Unless I have personal knowledge of the watchmaker who performed the service, the exact scope of it, when the work was performed and how the watch has been used subsequent to that work - I discount any claims pertaining to it.

Since all mechanical watch needs to cleaned and serviced regularly to prevent them from running badly (or worse), anyone who buys a vintage mechanical watch is well advised to assume that they'll need to do that. Rates for that vary from place to place, time to time, and watchmaker to watchmaker, so how much of a "premium" a buyer is going to put on that will also be variable, right from the outset. The guy who uses a Rolex AD to service his vintage watches at $3-600 a pop will care more then someone who like, who services his own watches regardless of any previous claims of service. Also, there are no really clear rules as to what constitutes "Fully Serviced". For some people, that means they opened the back, blew it out with compressed air and sprayed Jig-A-Loo on it. A <REAL> "fully serviced" involves completely dismantling the entire watch, cleaning the pieces, visually inspecting them under magnification and replacing defective pieces, carefully reassembling them while applying the 3-6 different types of oils and lubes in specific places, and testing to ensure that they're working free of restraint and within proper tolerances. The latter, as you can imagine, doesn't happen a lot with vintage watches being resold on ebay, and few of us here would trust that it does unless we had a relatively long relationship with the eBay vendor making the claim.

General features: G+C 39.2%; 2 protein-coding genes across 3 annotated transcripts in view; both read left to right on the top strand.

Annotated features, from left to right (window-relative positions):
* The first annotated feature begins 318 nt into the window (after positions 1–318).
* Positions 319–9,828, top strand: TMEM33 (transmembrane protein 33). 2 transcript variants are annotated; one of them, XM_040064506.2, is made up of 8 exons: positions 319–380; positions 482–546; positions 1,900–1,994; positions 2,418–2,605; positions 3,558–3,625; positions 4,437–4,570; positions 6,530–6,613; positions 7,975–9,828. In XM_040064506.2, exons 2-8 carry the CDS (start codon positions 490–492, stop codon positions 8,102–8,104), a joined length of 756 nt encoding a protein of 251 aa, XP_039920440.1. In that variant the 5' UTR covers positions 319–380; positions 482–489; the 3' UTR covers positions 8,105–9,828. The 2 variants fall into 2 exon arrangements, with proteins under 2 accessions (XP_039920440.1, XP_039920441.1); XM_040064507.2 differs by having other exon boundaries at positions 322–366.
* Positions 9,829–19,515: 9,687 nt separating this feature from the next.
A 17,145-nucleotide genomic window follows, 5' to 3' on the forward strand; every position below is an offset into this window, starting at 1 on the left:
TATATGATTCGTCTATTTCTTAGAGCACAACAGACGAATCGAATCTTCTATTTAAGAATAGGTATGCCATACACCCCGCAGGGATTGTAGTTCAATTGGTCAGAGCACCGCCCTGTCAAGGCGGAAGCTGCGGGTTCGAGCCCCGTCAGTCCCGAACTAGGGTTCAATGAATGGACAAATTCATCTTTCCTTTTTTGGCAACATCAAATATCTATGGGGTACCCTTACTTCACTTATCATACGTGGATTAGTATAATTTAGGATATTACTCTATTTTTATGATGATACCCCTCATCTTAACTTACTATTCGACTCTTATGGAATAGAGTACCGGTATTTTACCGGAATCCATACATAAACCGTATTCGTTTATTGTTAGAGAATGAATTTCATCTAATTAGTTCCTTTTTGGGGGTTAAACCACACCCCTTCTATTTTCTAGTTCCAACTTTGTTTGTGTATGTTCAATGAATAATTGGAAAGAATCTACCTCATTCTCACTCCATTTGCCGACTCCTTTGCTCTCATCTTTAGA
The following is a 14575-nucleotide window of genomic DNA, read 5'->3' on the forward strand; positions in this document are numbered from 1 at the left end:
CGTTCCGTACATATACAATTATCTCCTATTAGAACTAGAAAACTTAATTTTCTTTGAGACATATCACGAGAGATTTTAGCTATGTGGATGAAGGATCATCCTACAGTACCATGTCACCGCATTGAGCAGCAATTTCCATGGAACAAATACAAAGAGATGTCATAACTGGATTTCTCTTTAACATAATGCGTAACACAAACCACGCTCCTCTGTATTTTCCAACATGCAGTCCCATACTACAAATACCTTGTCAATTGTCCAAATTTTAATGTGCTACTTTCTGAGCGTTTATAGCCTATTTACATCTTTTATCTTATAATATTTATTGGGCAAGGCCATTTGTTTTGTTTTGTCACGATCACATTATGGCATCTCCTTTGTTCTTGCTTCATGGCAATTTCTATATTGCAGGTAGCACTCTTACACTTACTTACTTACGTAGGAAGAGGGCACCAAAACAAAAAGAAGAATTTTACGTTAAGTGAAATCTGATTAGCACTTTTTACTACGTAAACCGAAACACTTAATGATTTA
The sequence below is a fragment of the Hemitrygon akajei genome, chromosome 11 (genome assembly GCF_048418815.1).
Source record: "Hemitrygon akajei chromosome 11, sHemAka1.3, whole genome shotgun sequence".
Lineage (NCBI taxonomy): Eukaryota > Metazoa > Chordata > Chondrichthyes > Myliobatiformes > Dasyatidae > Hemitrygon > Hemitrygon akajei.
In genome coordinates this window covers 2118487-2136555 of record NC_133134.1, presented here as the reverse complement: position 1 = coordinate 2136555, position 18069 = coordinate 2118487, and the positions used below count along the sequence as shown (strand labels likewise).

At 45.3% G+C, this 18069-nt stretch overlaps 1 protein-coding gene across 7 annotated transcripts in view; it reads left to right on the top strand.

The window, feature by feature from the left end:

concur

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Estate watches, thrift store finds, bricks/n/sticks auction items, yard sale material and the similar stuff - which have not passed through the hands of a trader or tinkerer - are an interesting lot. You'll often find a broken pivot, a missing stem, a cracked crystal, etc. but a significant portion of the time simple cleaning and lubrication will restore functionality. Water resistance might require a tube or a crown or a gasket or a crystal or more than one of the previous items. Aesthetics is more complicated. You can hunt for years for a dial with the right patina or the hands with appropriate oxidation. I continue to be amazed at how quickly some will abandon really neat watches that need only minor adjustment or a single inexpensive part or cleaning and lubrication. Case in point: A grandson brings in a recently inherited American pocket watch that was meticulously clean save for a couple of fibers enmeshed in the escape wheel. Five minutes later he's handed back an heirloom that is running very nicely. And it's amazing how often this happens with pocket watches since people love to view the works. Or the watch ran great when it was placed in the drawer forty years ago. Removal of the gased out lubricants and replacement with modern systhethics and it runs pretty much like it did then.

Consider building the cost of COA into any purchase of a watch that is or is soon to be outside the terms of its original warranty.